For model and actress Maple Batalia, Friday was supposed to mark another trip down the fashion show runway. Instead, friends will honour the 19-year-old’s memory with photos of her past work, two days after she was gunned down inside a university parkade.
No arrests have been made and police remain tight-lipped about the case. The victim’s father pleaded for justice Thursday for his “rising star,” his “charming little daughter.”
Raanee Khaira, owner of Surrey, B.C., clothing store Crossover Bollywood Se, echoed that call. During a tearful interview, she said Ms. Batalia was the type of child a parent could be proud of – intelligent, driven, beautiful.
Ms. Khaira met Ms. Batalia three years ago. She was looking for models when Ms. Batalia introduced herself. The teen was shorter than what Ms. Khaira had envisioned – 5-foot-4 instead of 5-foot-7 or taller – but what she lacked in height she made up for in spark and stage presence.
Ms. Khaira last saw the Simon Fraser University student two weeks ago. Ms. Batalia was scheduled to appear on the runway at the store’s fashion event Friday night, but now her photos will be splashed across a screen.
“I want her to walk the runway with my girls,” Ms. Khaira said, her voice breaking.
Ms. Batalia was shot at 1:10 a.m. Wednesday inside a parking lot adjacent to SFU’s Surrey campus. She died in hospital. Forty to 50 officers are working on the case, and police say the shooting was “quite likely a targeted attack,” though they have not disclosed a potential motive.
Last year, Ms. Batalia had a small role in the Hollywood film Diary of a Wimpy Kid: Rodrick Rules, which was made in Vancouver. Just weeks ago, she filmed her last role, in a television series that has yet to air. The teen dreamed of becoming a doctor.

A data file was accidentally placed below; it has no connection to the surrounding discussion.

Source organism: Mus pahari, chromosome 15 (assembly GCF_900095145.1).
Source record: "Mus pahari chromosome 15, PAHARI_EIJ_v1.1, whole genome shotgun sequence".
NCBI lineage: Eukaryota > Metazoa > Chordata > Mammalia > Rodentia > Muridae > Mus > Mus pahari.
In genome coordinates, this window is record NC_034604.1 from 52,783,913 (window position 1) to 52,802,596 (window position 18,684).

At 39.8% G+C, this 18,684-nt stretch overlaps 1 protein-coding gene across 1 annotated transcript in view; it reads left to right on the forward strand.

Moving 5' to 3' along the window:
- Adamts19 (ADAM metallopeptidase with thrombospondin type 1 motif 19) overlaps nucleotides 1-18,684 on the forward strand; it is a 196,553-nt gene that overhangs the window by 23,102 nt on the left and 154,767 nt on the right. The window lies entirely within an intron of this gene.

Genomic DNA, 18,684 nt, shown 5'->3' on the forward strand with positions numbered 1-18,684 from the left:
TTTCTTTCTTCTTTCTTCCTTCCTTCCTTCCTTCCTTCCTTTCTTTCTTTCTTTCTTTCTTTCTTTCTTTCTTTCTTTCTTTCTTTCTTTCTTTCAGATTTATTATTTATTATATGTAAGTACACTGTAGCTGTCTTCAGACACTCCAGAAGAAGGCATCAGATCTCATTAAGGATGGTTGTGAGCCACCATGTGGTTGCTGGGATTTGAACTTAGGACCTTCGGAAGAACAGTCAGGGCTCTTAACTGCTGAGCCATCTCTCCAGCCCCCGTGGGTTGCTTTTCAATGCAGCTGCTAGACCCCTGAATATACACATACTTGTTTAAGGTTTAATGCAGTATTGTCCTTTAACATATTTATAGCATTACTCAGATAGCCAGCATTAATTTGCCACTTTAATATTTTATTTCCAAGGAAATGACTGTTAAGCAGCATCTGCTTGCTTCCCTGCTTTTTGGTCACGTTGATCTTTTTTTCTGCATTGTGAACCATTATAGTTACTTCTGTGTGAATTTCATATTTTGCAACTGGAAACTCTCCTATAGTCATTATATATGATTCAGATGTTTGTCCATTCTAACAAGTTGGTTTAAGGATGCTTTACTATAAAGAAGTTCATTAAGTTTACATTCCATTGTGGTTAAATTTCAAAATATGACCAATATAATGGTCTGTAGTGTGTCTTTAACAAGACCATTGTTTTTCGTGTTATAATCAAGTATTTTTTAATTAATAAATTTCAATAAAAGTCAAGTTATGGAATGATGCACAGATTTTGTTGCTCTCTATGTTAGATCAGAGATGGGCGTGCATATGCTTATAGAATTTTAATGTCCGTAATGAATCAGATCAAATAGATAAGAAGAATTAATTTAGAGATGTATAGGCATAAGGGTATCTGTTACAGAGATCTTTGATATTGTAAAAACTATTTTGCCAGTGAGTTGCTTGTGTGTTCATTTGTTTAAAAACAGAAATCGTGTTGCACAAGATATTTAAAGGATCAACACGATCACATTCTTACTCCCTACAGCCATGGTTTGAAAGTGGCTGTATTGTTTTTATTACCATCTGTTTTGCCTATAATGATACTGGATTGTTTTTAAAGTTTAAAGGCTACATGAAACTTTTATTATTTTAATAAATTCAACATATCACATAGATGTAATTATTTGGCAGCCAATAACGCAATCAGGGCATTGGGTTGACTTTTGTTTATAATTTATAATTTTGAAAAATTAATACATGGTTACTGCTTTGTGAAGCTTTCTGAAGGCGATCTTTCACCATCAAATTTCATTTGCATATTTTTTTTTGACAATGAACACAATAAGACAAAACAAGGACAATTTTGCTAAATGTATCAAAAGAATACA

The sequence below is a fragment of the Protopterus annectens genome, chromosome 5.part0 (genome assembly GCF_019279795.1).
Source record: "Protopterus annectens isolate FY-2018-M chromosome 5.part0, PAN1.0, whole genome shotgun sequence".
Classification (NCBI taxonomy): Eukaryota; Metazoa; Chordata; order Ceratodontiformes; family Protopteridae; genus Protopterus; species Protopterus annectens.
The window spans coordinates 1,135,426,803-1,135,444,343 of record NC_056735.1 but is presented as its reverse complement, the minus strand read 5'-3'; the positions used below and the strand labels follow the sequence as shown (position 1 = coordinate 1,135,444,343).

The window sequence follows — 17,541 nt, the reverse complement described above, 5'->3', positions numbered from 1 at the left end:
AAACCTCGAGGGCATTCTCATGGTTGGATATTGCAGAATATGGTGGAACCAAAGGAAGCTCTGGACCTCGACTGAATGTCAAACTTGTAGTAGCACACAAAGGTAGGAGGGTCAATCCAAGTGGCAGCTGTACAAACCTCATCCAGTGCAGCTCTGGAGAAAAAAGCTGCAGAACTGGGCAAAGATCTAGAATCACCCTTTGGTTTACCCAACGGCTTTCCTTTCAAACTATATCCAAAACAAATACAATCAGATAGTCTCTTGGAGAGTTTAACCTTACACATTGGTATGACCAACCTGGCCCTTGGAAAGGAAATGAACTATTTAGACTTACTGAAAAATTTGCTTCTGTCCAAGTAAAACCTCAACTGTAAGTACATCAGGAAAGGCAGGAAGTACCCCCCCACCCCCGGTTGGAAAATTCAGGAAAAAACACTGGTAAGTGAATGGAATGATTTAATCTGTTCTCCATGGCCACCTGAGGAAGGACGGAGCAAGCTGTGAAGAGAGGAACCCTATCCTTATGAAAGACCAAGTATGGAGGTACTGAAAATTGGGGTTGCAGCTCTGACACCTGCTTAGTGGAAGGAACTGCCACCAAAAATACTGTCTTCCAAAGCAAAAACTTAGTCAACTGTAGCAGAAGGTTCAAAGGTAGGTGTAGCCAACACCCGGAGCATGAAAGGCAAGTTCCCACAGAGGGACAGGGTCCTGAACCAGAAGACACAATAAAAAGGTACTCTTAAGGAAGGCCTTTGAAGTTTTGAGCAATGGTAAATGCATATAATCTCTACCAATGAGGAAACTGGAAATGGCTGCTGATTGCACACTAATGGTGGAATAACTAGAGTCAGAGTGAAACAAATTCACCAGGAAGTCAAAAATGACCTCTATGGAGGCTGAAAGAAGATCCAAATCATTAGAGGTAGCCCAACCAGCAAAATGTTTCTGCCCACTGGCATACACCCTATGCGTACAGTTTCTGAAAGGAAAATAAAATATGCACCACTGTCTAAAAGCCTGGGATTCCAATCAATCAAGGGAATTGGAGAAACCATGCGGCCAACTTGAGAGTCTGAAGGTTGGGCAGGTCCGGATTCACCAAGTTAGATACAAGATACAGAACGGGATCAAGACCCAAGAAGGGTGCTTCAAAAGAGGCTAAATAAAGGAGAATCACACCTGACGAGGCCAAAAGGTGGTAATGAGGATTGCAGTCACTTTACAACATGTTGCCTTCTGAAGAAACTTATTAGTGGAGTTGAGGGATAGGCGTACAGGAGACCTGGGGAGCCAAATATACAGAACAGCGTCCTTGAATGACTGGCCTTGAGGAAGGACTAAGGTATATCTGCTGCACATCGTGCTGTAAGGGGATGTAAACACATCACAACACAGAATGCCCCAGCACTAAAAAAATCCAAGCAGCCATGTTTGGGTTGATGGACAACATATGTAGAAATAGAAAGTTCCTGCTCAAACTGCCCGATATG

The victim’s family has suggested police interview Ms. Batalia’s former boyfriend. Sergeant Peter Thiessen, spokesman for the Integrated Homicide Investigation Team, said Thursday police are looking into that but are also considering other theories.
He would not disclose who police have spoken to or whether they’ve identified any suspects. “We’ve spoken to a variety of different individuals in regards to this,” he said. “I could maybe describe them as persons of interests.”
Sgt. Thiessen said police are looking into whether there might be video of the attack. He provided little new information and could not indicate when an arrest might be made.
“Nobody should have to experience this,” he said. “There are officers on this investigation, me included, we have daughters. So that certainly motivates us as police officers even more and takes it to a whole other level to imagine what this family must be experiencing.”
The victim’s father pledged his support for the work investigators have done so far. “We’re happy with what the police are doing,” Harkarit Batalia said.
Dressed in black, his eyes puffy and red, Mr. Batalia prayed his daughter’s killer or killers would be caught. “We are looking for justice. I pray, God, please give us justice,” he said.
Don MacLachlan, an SFU spokesman, said Ms. Batalia’s death has hit the school hard. “We’re at a campus where it’s usually full of bright and bouncy people,” he said. “There’s a lot of long faces and subdued silence. They’re still in shock.”
Mr. MacLachlan said he believes there is little the university could have done to prevent the shooting. “We are reviewing security, but realistically no amount of security could have anticipated or prevented what happened yesterday. Indeed, I think it’s pretty safe to say that if a security guard had been in the parking area during the shooting, we’d have had two victims, not just one.”
Priya Chundunsing, who modelled with Ms. Batalia for two years, described her as an amazing, positive person. She said other models Ms. Batalia worked with are looking for ways to honour her memory. One idea that’s been bandied about is developing some sort of event to support South Asian women.
The family has not announced when Ms. Batalia’s funeral will be held.